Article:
Everybody says “I want world peace” but I believe that world peace can only be achieved through acknowledging and accepting the fact that not everybody will believe what you believe and with that in mind today’s edition of my Religions of the World series will focus on a religion that I knew very little about prior to doing researching for this blog post – Buddhism.

Buddhism is a religion and philosophy encompassing a variety of traditions, beliefs and practices, largely based on teachings attributed to Siddhartha Gautama, commonly known as the Buddha (Pāli/Sanskrit “the awakened one”). The Buddha lived and taught in the northeastern Indian subcontinent some time between the 6th and 4th centuries BCE. He is recognized by adherents as an awakened teacher who shared his insights to help sentient beings end suffering (or dukkha), achieve nirvana, and escape what is seen as a cycle of suffering and rebirth.

Two major branches of Buddhism are recognized: Theravada (“The School of the Elders”) and Mahayana (“The Great Vehicle”). Theravada—the oldest surviving branch—has a widespread following in Sri Lanka and Southeast Asia, and Mahayana is found throughout East Asia and includes the traditions of Pure Land, Zen, Nichiren Buddhism, Tibetan Buddhism, Shingon, Tendai and Shinnyo-en. In some classifications Vajrayana, a subcategory of Mahayana, is recognized as a third branch. While Buddhism remains most popular within Asia, both branches are now found throughout the world. Various sources put the number of Buddhists in the world at between 230 million and 500 million, making it the world’s fourth-largest religion.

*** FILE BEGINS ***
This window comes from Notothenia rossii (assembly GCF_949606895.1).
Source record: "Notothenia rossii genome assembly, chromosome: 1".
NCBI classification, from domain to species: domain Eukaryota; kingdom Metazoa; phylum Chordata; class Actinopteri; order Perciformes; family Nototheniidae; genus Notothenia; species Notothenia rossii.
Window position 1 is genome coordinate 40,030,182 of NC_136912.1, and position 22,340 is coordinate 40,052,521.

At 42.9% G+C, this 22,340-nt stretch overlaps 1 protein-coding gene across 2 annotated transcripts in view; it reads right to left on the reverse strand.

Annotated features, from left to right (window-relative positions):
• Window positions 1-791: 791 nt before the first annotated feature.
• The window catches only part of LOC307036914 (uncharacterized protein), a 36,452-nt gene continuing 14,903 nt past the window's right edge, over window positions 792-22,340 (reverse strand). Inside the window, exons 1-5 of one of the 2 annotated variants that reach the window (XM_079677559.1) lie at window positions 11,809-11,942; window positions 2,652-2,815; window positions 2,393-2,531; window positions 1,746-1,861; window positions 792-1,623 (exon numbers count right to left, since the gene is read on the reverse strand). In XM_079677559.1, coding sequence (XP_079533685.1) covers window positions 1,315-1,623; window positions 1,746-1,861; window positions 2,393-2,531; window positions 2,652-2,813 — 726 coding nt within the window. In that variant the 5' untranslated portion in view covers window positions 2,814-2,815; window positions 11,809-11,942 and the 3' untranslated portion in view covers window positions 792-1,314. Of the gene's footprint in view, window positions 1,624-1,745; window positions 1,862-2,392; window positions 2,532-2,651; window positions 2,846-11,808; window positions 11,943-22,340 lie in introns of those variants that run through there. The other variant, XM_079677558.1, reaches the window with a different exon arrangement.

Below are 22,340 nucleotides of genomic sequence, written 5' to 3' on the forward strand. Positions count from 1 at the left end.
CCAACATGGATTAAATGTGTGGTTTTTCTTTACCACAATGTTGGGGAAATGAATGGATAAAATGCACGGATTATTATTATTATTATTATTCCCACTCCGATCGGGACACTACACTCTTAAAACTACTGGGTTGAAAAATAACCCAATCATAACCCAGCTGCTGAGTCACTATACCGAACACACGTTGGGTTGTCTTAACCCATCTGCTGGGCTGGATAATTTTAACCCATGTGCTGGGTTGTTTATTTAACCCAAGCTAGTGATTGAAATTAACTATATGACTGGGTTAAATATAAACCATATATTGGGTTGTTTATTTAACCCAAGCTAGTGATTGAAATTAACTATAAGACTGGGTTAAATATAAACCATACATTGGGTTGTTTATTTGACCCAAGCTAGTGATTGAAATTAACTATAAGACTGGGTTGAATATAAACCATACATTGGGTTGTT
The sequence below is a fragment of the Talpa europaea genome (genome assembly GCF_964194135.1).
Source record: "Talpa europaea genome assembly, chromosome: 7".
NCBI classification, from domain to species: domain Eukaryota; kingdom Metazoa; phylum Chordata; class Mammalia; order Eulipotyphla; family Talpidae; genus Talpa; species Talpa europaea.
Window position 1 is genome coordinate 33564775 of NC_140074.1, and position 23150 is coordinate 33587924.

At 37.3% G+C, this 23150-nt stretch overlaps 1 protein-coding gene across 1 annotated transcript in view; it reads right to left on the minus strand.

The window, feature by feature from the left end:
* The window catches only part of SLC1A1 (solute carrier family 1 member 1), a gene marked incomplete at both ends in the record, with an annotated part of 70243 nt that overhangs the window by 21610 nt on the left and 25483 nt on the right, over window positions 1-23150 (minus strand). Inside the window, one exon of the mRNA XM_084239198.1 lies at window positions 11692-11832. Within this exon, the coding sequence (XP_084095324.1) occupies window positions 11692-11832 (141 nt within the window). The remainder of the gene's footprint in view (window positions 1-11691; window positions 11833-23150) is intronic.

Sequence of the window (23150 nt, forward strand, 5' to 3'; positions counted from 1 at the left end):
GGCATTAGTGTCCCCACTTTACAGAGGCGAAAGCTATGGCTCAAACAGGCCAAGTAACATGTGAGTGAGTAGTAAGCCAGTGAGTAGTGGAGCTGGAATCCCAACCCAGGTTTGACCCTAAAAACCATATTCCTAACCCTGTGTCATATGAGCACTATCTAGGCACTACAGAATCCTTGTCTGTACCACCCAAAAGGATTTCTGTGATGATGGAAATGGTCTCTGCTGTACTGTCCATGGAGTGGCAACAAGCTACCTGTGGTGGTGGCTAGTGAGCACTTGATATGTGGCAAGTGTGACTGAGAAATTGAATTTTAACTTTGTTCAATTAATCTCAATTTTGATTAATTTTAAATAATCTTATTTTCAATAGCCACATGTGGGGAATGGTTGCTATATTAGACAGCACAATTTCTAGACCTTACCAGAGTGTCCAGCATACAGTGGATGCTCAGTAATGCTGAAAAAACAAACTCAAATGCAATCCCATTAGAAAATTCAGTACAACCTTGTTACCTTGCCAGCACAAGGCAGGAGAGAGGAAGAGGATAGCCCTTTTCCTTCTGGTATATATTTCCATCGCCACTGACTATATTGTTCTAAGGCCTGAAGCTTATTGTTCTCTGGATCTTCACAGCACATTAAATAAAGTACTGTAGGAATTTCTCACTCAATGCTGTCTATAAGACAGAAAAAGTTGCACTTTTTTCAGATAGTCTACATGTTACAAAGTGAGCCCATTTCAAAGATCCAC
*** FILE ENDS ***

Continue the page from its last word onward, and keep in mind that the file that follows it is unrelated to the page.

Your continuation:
Buddhist schools vary on the exact nature of the path to liberation, the importance and canonicity of various teachings and scriptures, and especially their respective practices. The foundations of Buddhist tradition and practice are the Three Jewels: the Buddha, the Dharma (the teachings), and the Sangha (the community). Taking “refuge in the triple gem” has traditionally been a declaration and commitment to being on the Buddhist path and in general distinguishes a Buddhist from a non-Buddhist. Other practices may include following ethical precepts, support of the monastic community, renouncing conventional living and becoming a monastic, meditation (this category includes mindfulness), cultivation of higher wisdom and discernment, study of scriptures, devotional practices, ceremonies, and in the Mahayana tradition, invocation of buddhas and bodhisattvas.

                                                                                                                                                         (Excerpt from Wikipedia)

What I have discovered in writing these posts on the different religions of the world is that no matter what religion you subscribe to the key ingredient is belief and as long as no one tries to prove the existence of one religion over all the others I believe that we can live life to together in peace and harmony so in that spirit I would like to ask all the scientists in the world who are trying to prove or disprove the existence of a higher power to please stop – you’re wasting your time –  because those of us who truly believe in the existence of  a higher power don’t really need proof.



2 responses to “Buddhism

  1. “those of us who truly believe in the existence of  a higher power don’t really need proof.” (Nisha 2010)

    So true Nisha!

    I wonderful post on one of the most beautifully peaceful religions around.

  2. Well done Nisha, you are learning young.

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